Princeton to disassociate from Darfur investments

Princeton University has acted to prevent future investment in companies complicit in genocide in the Darfur region of western Sudan.

While the University currently has no direct holdings in companies operating in the Sudan, the finance committee of the University's Board of Trustees voted today (June 5) to adopt a policy of disassociating from companies that directly or indirectly conduct operations in Darfur that support acts of genocide, and to prevent future investment in such companies.

"We do not directly hold equity in any company doing business in the Sudan, and we have instructed our investment managers not to purchase stocks in specified companies in the future," said Christopher McCrudden, the University's vice president for finance and treasurer. "We're also talking to managers of commingled funds in which we invest that give us indirect positions in these specified companies. We are discussing with the managers potential paths for avoiding association with these companies in the future."

Letters have been sent to five companies identified as active in the Sudan in which the University may have a low level of indirect involvement through mutual funds or other commingled investments: PetroChina, Sinopec, Tatneft, ABB Ltd. and Bharat Heavy Electronics.

"Companies are being evaluated to determine the effect of their presence in Darfur, particularly as it may relate to the fledgling peace efforts announced last month," McCrudden said. "The dialogue with ABB Ltd. has already begun and the initial information received has been encouraging."

Companies unwilling to engage in a dialogue with Princeton, or who cannot demonstrate a positive presence in Darfur, will be placed on a list of securities that the managers of the University's accounts are prevented from purchasing. The University will continue the process of identifying, engaging and evaluating companies' presence in the Sudan throughout the summer.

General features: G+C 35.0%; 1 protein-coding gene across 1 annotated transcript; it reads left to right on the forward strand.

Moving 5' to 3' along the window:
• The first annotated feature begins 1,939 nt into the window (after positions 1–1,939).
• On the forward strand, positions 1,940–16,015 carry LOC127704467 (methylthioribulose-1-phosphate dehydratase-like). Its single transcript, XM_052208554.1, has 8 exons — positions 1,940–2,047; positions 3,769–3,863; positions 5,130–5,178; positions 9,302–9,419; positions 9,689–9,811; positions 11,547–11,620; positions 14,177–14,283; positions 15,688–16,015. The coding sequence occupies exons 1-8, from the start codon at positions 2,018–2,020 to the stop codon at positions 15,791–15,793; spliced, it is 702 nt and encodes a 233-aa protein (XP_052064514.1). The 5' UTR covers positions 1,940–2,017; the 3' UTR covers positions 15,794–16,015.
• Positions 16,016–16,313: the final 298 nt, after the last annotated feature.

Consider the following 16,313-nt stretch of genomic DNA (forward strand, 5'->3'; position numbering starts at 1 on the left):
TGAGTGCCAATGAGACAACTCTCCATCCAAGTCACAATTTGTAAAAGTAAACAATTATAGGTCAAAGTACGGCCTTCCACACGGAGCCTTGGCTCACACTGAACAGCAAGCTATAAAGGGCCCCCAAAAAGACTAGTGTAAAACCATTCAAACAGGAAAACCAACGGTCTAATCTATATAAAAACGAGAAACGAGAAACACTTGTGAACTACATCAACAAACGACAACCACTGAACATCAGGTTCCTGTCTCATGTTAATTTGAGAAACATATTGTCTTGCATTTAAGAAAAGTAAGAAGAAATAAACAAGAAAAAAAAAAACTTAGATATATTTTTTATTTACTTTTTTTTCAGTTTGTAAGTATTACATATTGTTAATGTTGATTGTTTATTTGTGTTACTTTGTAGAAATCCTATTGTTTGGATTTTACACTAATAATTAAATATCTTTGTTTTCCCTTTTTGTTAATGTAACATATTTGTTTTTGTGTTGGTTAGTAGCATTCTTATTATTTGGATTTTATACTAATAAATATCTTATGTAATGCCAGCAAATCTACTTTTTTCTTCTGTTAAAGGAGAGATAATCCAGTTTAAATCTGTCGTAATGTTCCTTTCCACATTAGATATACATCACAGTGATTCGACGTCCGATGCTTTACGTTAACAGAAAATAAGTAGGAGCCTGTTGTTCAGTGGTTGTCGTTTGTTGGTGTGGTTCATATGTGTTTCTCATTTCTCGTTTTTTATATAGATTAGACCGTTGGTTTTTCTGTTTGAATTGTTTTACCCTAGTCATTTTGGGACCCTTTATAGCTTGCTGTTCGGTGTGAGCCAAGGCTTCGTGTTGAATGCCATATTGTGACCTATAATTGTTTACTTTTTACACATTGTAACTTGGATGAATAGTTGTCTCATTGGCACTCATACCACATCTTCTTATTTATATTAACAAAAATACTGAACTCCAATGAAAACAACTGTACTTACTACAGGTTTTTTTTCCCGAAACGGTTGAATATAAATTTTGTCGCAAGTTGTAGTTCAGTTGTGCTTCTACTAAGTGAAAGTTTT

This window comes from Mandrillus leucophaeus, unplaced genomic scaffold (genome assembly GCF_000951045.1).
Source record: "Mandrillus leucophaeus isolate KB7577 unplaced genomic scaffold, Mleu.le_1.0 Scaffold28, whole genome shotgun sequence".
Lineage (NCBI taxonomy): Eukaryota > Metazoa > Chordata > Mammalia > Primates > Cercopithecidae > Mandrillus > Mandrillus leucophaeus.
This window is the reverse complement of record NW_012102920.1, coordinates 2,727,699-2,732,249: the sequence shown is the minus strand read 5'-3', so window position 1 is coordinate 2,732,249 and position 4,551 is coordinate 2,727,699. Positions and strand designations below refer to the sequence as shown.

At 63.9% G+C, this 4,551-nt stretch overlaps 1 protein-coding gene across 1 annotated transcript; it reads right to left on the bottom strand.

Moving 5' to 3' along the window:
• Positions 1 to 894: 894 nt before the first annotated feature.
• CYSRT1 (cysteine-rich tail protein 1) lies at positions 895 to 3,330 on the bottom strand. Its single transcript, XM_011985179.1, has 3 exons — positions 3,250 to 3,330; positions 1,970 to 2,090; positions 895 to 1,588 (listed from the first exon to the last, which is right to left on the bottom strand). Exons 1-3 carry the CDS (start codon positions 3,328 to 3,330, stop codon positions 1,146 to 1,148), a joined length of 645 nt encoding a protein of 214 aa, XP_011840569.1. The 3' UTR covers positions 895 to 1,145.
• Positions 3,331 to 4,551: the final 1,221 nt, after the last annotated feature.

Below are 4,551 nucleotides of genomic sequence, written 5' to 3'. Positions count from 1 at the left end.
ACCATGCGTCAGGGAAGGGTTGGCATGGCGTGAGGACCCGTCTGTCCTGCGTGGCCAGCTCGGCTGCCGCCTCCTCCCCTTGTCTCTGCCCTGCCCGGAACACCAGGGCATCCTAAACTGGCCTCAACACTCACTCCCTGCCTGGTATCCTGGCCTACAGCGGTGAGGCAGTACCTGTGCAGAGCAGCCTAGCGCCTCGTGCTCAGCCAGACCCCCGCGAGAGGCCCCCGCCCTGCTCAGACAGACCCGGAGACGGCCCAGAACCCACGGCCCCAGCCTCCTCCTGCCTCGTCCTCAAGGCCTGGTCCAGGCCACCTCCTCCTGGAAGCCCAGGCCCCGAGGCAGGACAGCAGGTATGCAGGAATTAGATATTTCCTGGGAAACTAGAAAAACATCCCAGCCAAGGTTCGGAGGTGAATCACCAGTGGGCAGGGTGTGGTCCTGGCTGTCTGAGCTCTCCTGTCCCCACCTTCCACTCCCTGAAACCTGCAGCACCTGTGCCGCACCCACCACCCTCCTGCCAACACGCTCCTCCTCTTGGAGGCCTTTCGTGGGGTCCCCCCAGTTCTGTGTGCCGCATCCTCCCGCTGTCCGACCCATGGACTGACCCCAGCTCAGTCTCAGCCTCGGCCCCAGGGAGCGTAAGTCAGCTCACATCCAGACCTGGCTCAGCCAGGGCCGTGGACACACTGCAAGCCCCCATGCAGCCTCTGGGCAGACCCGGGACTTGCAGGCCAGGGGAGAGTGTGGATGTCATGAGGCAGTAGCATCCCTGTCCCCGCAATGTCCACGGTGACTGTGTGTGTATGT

The trustees approved the policy after the resources committee of the Council of the Princeton University Community (CPUC) in March asked the board to adopt a position on investments in the Sudan.

The CPUC is an advisory group made up of Princeton's top administrators, faculty, staff, undergraduate and graduate students, and alumni that considers matters related to the University's policies, governance and general welfare.

Based on University guidelines established in 1997 for socially responsible investment, the resources committee determined that there was "considerable, thoughtful and sustained" campus interest in the Darfur conflict and widespread consensus that action should be taken. The committee recommended that the University disassociate from any company actively conducting operations in the Sudan that supports acts of genocide or renders assistance to perpetrators of genocide.   

The committee recommended that assistance be defined to include:

  • providing significant revenue directly or indirectly to those sponsoring, committing or allowing genocide;
  • providing the instrumentalities with which to commit genocide where the company knows or should know that those instrumentalities would be used to commit genocide;
  • providing aid to perpetrators directly or indirectly that amounts to participation in acts of genocide.